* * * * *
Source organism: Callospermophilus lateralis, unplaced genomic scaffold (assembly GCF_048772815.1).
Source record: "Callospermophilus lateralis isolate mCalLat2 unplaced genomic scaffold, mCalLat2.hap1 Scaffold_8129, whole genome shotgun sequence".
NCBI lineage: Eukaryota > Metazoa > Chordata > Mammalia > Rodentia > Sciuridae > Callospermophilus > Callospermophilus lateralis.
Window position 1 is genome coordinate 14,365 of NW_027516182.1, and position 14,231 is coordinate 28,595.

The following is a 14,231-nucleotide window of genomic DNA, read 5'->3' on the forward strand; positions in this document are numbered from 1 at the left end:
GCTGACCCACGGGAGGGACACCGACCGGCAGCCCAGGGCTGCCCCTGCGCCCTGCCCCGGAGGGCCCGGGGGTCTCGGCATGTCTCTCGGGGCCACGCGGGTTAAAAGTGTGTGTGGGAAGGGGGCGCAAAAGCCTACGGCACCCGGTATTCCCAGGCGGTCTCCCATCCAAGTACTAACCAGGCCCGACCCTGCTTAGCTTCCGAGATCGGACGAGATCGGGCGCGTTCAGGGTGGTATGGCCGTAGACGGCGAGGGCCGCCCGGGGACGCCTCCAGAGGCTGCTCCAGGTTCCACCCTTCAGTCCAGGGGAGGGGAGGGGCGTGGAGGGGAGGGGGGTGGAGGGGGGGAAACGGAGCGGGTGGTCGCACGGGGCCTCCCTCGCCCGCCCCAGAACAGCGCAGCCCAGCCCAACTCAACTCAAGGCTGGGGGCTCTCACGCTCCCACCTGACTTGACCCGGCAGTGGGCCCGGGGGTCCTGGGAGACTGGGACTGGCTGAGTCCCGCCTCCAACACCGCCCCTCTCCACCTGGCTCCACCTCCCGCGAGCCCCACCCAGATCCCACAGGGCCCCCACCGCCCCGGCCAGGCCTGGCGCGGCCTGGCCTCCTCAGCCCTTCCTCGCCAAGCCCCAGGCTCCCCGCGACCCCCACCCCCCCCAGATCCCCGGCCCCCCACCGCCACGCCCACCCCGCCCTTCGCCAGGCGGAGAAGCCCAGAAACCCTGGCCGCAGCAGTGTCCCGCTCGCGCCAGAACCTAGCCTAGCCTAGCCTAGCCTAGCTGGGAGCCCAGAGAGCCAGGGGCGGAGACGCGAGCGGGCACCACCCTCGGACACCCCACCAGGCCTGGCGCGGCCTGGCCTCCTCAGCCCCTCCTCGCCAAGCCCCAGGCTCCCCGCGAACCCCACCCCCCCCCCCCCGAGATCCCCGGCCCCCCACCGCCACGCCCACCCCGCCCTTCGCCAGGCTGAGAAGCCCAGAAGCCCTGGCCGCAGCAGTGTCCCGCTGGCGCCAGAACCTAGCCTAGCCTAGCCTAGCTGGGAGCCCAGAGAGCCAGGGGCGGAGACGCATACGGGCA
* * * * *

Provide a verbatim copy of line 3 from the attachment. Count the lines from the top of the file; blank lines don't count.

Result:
NCBI lineage: Eukaryota > Metazoa > Chordata > Mammalia > Rodentia > Sciuridae > Callospermophilus > Callospermophilus lateralis.